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Moms Demand Action

Supporting Grieving Families in Memory of Obi Henderson

I started volunteering with Moms Demand Action after my son, Tymel, was shot and killed in 2014. A few weeks after he died, I received a text message asking if I wanted to take action. The message invited me to join Moms Demand Action volunteers and others in West Virginia who wanted to take action at the state capitol. 

As a survivor of gun violence, I’m ready to shake everybody in this world until we get this right. We have to end senseless gun violence, and we need people to contribute their time, talent, and money to this cause. I don’t want other families to experience the same pain that mine has after losing Tymel. It is important to me to support all grieving community members, no matter what type of loss they have experienced. Carrying on this work is a large part of why I became a Moms Demand Action chapter leader in West Virginia in 2023. 

My work has also been inspired by advocate and youth mentor Obi Henderson. In March 2017, his sudden death grieved my community in West Virginia. Obi relocated from Chicago to Charleston, West Virginia after receiving a scholarship. After arriving in West Virginia, he lost his scholarship, which led to him experiencing homelessness.

Because of this experience, he became a community advocate and created an organization called Dream Chasers. Although he experienced many difficulties in this work, he served many children and adults in our community. 

After he died in a car crash in March 2017, it was hard for me to accept that someone who cared so much for the community and the people in it was gone. I didn’t want people to forget about him, so I made it my mission to keep his name alive. 

One way I do so is by hosting a community dinner in Obi’s name to honor survivors and victims of gun violence. On March 17, 2024, my family and I organized the 2nd Annual Obi Henderson Community Service Awards Banquet Dinner.

At the dinner this year, we had seats for 120 people. Four of my family members and I didn’t sleep for almost 48 hours as we worked to pull this event together. I cooked the meal and made salmon, roast beef, jerk chicken, cabbage, salad, dinner rolls, chocolate-covered strawberries, and even cake for a survivor’s birthday. Volunteers from my chapter of Moms Demand Action came to the dinner to help serve the meal.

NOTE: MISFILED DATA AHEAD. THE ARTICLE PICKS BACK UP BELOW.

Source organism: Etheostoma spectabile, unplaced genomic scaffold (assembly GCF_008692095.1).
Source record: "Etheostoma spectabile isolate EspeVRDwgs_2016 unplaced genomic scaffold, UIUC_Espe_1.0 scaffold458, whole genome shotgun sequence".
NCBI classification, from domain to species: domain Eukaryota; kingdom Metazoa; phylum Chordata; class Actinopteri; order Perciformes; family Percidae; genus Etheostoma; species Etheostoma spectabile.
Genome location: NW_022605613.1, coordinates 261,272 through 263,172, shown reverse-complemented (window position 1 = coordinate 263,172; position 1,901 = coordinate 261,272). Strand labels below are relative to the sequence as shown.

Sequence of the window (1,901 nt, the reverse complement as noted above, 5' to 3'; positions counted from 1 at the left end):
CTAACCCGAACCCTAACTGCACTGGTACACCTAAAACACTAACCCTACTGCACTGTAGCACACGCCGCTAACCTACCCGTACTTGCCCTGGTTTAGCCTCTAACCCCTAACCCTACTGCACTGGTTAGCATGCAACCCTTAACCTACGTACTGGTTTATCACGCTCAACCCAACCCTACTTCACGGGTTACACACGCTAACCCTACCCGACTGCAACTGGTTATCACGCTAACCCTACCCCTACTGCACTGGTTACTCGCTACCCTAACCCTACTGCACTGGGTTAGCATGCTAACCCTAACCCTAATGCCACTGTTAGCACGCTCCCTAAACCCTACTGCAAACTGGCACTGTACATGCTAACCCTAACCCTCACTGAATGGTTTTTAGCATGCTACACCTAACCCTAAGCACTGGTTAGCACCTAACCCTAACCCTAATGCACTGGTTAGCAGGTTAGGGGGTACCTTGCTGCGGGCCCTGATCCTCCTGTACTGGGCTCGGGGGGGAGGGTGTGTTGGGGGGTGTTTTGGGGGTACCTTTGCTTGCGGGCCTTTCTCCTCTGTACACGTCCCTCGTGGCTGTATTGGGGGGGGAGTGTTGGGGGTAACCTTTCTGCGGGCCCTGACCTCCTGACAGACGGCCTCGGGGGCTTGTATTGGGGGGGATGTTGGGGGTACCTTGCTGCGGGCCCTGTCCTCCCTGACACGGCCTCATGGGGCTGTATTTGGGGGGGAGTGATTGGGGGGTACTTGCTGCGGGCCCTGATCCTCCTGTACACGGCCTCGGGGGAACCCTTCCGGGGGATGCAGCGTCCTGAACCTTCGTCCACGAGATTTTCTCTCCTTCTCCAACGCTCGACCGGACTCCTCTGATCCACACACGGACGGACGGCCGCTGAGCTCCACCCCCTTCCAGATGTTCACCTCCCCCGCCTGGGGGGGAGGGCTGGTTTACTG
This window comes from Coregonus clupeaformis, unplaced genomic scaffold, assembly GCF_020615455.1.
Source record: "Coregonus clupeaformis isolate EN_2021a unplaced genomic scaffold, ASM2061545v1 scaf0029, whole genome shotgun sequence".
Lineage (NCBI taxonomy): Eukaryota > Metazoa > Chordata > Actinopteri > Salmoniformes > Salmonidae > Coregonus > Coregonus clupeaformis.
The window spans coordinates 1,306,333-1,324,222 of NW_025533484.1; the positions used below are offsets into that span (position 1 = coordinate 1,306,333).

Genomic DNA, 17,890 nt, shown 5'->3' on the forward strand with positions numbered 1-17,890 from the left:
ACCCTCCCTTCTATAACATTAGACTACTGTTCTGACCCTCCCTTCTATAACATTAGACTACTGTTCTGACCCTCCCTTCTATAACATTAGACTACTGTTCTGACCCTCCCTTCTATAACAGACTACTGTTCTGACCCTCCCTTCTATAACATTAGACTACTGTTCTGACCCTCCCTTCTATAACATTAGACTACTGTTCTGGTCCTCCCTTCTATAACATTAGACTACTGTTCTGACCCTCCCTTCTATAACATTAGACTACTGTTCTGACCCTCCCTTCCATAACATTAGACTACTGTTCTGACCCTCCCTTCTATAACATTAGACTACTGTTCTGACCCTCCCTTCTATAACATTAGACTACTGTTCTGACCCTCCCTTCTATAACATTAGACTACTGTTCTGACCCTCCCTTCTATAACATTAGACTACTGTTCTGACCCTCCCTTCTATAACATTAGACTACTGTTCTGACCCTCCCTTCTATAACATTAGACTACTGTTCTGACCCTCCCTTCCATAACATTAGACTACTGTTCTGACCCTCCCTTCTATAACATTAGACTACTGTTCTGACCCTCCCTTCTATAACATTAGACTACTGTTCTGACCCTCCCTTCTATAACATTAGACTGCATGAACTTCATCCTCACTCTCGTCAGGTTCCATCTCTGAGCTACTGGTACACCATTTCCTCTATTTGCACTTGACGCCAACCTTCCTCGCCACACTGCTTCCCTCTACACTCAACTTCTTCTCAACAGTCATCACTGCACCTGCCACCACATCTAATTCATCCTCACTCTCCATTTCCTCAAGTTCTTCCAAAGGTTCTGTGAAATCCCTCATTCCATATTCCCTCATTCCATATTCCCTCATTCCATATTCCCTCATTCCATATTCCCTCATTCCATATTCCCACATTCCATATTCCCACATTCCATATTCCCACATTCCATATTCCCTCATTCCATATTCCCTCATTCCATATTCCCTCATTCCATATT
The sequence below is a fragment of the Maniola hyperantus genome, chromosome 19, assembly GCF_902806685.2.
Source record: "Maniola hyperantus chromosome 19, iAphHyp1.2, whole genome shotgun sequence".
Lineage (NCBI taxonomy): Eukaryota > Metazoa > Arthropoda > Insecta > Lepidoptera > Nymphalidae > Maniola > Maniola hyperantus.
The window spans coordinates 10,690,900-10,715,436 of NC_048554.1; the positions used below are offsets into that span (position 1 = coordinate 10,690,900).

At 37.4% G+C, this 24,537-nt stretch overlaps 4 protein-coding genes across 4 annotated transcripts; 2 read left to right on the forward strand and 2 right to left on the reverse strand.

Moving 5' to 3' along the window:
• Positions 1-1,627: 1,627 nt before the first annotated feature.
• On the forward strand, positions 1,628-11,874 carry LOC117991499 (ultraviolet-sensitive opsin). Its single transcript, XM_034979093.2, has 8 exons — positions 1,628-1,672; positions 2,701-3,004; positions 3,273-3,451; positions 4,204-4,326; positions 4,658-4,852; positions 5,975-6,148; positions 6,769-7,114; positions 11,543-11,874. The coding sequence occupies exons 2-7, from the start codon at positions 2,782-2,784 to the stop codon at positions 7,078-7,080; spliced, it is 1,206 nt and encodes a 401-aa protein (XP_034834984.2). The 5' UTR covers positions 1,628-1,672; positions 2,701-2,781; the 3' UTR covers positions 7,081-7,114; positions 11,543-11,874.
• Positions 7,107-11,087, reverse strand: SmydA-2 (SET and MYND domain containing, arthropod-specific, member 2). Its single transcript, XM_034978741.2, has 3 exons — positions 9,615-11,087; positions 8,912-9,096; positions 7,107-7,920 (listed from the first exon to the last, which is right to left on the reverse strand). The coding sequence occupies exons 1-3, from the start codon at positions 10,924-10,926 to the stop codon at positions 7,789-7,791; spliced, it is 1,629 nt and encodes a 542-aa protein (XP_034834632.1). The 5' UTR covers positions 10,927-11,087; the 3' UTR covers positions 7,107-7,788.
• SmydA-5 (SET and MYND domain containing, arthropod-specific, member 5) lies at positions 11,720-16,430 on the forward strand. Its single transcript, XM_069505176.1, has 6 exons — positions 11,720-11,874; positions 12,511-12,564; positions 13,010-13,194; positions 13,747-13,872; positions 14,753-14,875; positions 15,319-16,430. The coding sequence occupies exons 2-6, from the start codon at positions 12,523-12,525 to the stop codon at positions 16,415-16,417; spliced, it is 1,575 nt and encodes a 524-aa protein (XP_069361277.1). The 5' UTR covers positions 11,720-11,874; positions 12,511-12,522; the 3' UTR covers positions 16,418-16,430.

The evening itself was very emotional. Everybody got in a circle, held hands, and made an oath to support each other and better serve our community in honor of Obi. An honoree at the dinner—a mother who had lost her child—sang a very touching song. One grieving mother told me that, in the wake of her loss, “You were the only person who reached out to me.” There wasn’t a dry eye in the room.

It was hard for me to hear that some families didn’t find support in the thick of their grief. It made me want to work even harder to help these families heal. Some people at the dinner had loved ones who were killed by gun violence; others were mothers of the people who had perpetrated the violence. Both sides of this spectrum need love and support. As a community, it is our responsibility to take care of each other. 

I appreciate the people who showed up at this dinner, and I’m grateful that they trusted me with their stories. I’m already planning the next gathering to bring those same families back together. I want to keep the momentum going so these families don’t have a chance to forget the moment they opened up and found new support. 

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